|Derby County 2 v 2 Leeds United|
Wednesday, 21st February 2018 Kick-off 19:45
Tuesday, 20th Feb 2018 16:51 by Tim Whelan
This season’s visit to Derby County is at 7.45pm on Wednesday and once again we will be live on Sky Sports. We’re not famous any more!
Pride Park is two miles to the east of the city centre, and was opened at the start of the 1997/8 season. It was built as part of the City challenge scheme which revitalised a huge patch of ex-industrial wasteland, though before they could start building they had to get rid of a cocktail of chemicals buried underground, as well as some dodgy relics from its days as an army training ground.
By car you need to come off the M1 at junction 25 and head towards Derby along the A52. The official away fans car park is at the ‘Derby Conference Centre’ on London Road (the A6) which you might find if you put DE24 8UX into your satnav. It costs £5. The least congested route to here is to take the outer ring road on the edge of Derby (the A5111) then continue for two miles before following signs to ‘City Centre A6’. The Conference Centre is about a mile up this road.
Pride Park is a short walk from the railway station (aka Derby Midland) and the ground is visible (and well signposted) from the station. There is an exit from the footbridge above the platforms directly into the pride park area (on the opposite side of the station from the main exit) which is the shortest walking route.
But for an alternative route past the best of the pubs you can turn right outside the main exit and turn right again under the railway, then take the first right into Pride Park Way, from where you can see ground right in front of you. The last direct train back to Leeds is the 21.46, which would be a bit of a rush after the final whistle, but there is also the 22.26, with a change in Sheffield.
My favourite pub in Derby is the excellent real ale 'Brunswick' in Railway Terrace, which brews its own beers and usually has five of them on tap, along with up to a dozen guest beers. Another possibility is the 'Alexandra Hotel', which is just a bit further on from the Brunswick, and although these two pubs usually have bouncers on a matchday, you might manage to get in as long as they think you look well-behaved.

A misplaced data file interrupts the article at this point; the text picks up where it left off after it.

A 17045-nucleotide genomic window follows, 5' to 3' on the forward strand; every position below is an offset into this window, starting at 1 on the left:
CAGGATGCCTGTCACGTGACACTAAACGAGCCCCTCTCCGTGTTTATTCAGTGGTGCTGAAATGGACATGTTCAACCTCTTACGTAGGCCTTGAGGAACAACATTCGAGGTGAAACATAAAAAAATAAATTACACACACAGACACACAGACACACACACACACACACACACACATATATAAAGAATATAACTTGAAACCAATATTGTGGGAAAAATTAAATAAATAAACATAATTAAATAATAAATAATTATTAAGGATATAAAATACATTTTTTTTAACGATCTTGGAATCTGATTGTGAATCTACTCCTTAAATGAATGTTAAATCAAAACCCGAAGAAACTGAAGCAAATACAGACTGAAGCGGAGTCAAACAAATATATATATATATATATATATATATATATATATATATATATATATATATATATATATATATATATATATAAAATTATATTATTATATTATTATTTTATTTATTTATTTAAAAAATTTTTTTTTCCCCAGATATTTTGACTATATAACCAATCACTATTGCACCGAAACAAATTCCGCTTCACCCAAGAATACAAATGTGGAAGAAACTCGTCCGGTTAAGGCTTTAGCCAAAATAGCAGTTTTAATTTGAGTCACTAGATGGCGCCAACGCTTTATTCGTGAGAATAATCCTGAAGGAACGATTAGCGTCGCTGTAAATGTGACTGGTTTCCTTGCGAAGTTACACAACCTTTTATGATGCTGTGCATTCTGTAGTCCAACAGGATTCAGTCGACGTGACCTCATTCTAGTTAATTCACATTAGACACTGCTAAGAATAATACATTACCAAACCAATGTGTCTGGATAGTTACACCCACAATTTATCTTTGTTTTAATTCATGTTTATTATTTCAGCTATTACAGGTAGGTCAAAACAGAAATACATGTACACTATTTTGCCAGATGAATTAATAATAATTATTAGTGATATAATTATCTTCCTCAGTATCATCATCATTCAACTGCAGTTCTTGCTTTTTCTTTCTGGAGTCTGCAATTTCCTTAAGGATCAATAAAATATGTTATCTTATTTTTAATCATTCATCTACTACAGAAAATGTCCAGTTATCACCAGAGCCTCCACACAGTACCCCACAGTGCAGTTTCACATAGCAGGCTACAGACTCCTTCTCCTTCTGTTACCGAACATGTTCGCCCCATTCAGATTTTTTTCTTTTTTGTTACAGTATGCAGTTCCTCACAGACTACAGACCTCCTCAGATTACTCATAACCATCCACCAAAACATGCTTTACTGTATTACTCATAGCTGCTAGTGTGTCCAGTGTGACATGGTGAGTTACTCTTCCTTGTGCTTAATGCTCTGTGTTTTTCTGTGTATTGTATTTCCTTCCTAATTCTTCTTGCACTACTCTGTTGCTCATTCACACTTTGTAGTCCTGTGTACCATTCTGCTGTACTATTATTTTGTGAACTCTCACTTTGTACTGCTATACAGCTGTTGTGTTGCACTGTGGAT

The ‘Mansion Bar’ and the ‘Tiffany Lounge’ on Midland Road both admit away fans, as does the ‘Harvester’, which is close to the stadium. If you're coming by car you can try the 'Navigation' on London Road (the A6), which you'll see on the right hand side just before you get to the away fans car park.
Before some games they serve beer inside the ground, so if we're really lucky you might get the chance to pay over the odds for some of their fizzy lager. Apparently it has been known for stewards to refuse admission to fans who are too drunk (in their opinion) so you might need to limit the amount of liquid refreshment you take on board before you get to Pride Park!
Food-wise there is the Old Orleans restaurant on the Pride Park industrial estate, but at all costs avoid the vans just outside the ground, which charge exorbitant prices for chips and horrible plastic burgers. Apparently the pies and pasties inside the ground are quite good, though I've never run the risk buying one myself.
The capacity is 33,597 and the away section is now in a corner between the East and South stands, which means an allocation of 3,100. This is a reduction from the 4,000 tickets we used to get when the away fans had the whole of the stand behind the goal, and it’s no surprise that our section has now sold out.
Derby are the first club in English football to introduce ‘Demand Based Pricing ’ for home tickets, in other words using an airline-style system of charging more for seats the closer the match gets to selling out. The idea is to get fans to buy early, but it’s not exactly a good way of attracting casual supporters to come along, or anyone who may have perfectly good reasons for not being able to get a ticket a long time in advance . Do they have any plans to pinch any of Ryanair’s other ideas, such as charging fans £1 to use the toilet?
At least we can give thanks that this system doesn’t apply to the away section, so whenever we bought them our tickets cost £26 for adults, with various concessions from £8-£18.50.
Up until the last couple of seasons Pride Park was one of the stadia where we weren't allowed to leave freely after the match. Fans were allowed to walk towards the away car park or coaches, but a line of police blocked the way in the opposite direction and the fans heading back to the station had to wait for a police escort. But recently we have been allowed to walk in that direction straight away. What will happen this time? I suppose it depends what sort of friendly banter there is between the two sets of fans during the match.
The stadium has been designed so that an additional tier could be added to three sides of the stadium, which would increase the capacity of Pride Park to around 44,000. This won’t be carried out unless the Club become ever established in the Premier League, but given the improvement in their form since they appointed Gary Rowett, that might actually happen.
Some of this stuff came from www.footballgroundguide.com .
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